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“I’m scared of silence.” This area in the singer-songwriter’s Omaha, Nebraska, home is known to Oberst and his wife, Corina Escamilla Figueroa, and their two roommates as “the fun room.” And it appears well lived in, with its empty cans of Busch Light scattered around the space, black shag carpet, boho furniture (there’s a vintage carousel horse in one corner), and assorted records dotting the floor.
“We hang out in here a lot,” Oberst says, reclaiming his spot on the couch, across from a stack of photos he’s been signing for fans who preorder his new album, “Have a good summer,” he’s written on one; “Sorry about everything,” on another.
And unlike Bridgers’ recent EP as one-third of the supergroup boygenius, these songs don’t seek collaboration as a means for full-throated emotional escapism.
“All this freedom just freaks me out,” he sings, sounding genuinely freaked out, in “My City.” The track ends with the album’s most primal vocal performance: a long note that the duo holds in unison before getting snuffed by a steady, clipped drumbeat.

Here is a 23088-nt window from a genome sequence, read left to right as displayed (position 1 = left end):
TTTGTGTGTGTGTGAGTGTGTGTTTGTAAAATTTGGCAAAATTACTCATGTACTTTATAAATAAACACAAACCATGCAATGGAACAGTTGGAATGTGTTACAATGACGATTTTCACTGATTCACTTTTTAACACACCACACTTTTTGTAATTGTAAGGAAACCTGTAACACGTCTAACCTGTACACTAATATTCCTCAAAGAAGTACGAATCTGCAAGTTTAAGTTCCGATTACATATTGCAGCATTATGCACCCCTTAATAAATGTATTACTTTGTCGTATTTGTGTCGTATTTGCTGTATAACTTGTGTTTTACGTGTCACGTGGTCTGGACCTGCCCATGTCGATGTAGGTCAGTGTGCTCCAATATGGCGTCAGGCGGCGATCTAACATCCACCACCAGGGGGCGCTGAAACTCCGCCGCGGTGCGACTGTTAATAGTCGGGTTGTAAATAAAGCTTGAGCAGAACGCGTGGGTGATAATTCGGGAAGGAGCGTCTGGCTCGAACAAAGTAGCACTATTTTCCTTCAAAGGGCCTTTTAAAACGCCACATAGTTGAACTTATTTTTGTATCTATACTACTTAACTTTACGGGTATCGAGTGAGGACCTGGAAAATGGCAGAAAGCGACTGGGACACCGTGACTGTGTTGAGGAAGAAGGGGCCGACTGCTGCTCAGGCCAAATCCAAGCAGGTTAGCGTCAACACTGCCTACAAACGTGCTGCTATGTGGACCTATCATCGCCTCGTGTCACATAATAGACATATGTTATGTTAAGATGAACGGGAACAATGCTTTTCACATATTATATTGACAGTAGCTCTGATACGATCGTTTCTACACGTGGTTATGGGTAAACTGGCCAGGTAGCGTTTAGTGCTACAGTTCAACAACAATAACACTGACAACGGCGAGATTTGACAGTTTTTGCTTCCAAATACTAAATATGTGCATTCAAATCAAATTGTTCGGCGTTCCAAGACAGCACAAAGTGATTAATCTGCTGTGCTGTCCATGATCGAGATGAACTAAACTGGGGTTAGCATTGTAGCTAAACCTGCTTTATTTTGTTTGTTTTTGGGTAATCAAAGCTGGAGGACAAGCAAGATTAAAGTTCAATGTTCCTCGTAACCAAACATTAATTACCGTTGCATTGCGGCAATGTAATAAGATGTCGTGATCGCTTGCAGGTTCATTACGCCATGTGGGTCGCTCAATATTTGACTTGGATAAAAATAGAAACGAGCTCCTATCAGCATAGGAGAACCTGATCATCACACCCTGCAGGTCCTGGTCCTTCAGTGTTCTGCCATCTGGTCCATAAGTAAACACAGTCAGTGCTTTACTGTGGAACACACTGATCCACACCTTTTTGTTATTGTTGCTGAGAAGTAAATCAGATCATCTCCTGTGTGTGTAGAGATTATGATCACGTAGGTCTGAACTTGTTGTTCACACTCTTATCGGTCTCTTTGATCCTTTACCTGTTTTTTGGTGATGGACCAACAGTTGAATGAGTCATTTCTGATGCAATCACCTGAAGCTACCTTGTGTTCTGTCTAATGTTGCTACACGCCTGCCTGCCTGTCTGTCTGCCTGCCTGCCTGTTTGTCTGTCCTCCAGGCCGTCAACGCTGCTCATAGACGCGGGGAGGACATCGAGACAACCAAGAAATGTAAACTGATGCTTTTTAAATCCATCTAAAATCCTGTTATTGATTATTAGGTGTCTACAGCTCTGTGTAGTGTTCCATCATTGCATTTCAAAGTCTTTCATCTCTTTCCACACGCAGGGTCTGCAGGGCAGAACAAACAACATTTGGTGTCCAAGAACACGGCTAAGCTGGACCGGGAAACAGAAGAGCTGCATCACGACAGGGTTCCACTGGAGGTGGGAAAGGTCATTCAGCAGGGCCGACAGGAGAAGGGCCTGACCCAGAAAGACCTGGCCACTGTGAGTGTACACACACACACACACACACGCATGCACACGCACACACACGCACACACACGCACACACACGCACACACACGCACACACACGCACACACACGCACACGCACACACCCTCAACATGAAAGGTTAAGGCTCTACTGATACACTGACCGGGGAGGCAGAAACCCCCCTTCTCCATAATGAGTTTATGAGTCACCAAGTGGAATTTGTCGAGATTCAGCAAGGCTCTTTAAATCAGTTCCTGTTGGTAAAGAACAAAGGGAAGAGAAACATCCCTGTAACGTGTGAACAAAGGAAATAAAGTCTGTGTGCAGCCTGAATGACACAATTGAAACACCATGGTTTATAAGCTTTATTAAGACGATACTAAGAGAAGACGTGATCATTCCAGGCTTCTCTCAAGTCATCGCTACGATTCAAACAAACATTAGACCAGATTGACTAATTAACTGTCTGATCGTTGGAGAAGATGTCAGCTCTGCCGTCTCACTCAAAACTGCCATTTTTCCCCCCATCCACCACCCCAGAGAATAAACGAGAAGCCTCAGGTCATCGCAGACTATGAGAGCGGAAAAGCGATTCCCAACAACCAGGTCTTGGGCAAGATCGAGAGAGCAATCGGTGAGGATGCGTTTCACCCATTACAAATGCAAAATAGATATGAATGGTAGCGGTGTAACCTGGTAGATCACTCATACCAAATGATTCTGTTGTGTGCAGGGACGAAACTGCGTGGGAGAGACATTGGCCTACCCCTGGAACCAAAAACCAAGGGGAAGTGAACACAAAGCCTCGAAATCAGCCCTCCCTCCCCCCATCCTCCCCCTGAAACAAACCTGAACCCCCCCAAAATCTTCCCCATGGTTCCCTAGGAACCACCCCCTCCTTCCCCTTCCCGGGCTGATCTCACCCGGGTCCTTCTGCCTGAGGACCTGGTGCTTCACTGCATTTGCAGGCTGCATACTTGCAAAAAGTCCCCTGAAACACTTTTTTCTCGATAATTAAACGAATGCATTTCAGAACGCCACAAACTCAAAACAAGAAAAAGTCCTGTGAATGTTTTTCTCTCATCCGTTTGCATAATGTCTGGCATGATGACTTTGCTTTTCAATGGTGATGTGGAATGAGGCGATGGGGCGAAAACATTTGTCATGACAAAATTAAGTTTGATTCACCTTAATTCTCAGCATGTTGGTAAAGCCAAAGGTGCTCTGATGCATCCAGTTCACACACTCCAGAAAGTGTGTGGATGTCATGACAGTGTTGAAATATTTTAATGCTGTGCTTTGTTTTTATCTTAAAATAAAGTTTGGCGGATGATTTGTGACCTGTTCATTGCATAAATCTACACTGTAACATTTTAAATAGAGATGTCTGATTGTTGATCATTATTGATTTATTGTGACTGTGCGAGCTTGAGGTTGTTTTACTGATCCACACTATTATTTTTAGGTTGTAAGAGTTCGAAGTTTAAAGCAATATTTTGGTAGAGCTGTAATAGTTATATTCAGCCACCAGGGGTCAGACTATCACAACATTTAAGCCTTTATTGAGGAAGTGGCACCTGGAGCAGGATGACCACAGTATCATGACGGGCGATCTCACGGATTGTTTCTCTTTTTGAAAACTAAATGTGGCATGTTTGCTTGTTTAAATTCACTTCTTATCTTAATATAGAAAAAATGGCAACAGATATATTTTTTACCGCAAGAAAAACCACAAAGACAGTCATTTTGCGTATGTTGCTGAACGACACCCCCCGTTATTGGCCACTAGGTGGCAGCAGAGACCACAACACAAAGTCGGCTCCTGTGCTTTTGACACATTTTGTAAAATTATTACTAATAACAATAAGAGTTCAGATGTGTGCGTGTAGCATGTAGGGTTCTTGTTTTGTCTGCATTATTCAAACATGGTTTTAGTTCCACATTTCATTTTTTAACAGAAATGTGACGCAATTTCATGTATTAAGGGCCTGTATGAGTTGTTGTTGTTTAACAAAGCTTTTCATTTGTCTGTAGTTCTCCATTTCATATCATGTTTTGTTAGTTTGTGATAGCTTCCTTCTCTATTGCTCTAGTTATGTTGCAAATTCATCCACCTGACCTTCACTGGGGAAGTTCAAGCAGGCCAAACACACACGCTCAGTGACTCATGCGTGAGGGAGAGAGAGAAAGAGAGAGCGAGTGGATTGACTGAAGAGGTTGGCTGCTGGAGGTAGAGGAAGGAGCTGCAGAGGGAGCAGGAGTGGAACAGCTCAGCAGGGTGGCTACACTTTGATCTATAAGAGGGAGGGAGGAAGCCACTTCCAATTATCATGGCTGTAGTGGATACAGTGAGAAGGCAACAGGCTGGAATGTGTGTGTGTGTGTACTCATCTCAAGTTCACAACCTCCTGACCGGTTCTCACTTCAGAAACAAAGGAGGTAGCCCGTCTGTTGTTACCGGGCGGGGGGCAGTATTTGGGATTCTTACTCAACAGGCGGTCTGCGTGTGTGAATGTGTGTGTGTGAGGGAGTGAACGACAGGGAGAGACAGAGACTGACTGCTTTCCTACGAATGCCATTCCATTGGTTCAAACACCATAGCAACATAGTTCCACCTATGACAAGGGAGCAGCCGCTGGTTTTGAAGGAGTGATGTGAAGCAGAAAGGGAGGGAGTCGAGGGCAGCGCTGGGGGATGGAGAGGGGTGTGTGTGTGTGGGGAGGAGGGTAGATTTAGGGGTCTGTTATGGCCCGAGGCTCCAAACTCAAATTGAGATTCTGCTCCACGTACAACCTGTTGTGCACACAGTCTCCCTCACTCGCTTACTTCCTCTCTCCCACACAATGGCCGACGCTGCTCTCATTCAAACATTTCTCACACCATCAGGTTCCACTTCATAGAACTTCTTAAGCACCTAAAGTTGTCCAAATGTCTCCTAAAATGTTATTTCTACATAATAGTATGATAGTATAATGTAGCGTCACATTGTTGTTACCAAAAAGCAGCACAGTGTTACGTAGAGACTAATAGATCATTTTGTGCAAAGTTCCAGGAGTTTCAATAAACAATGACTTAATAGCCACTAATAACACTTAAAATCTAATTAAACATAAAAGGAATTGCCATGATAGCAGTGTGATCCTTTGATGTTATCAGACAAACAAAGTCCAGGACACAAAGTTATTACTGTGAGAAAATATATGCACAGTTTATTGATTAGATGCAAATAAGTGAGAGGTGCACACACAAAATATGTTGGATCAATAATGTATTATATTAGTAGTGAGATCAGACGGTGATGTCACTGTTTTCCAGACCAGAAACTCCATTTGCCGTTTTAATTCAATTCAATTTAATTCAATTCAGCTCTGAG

In these songs, they push each other to write more in character.
The opening “Didn’t Know What I Was in For” is an imagistic story-song that spirals out from dreary contentedness.
Drawing a direct line to the shaky downer anthems that made Bright Eyes an influence for so many young artists—Bridgers included—these newer songs sounded exhaustive and raw, like there was a punchline at the very bottom of all his anxieties and he’d dig through them like a pile of dirty laundry to uncover it. Her songs, hushed and patient, often seek in-the-moment honesty over retrospective wisdom.
She’s equally adept at capturing an omnipresent fog of melancholy and the cosmic joke looming just outside our periphery.
Observing a friend who “says she cries at the news but doesn’t really” and eavesdropping on poolside conversations that start polite but “always sounds so cruel,” Bridgers implicates herself in a generational sense of helplessness: “I’ve never really done anything for anyone,” she sings over a mournfully strummed acoustic guitar.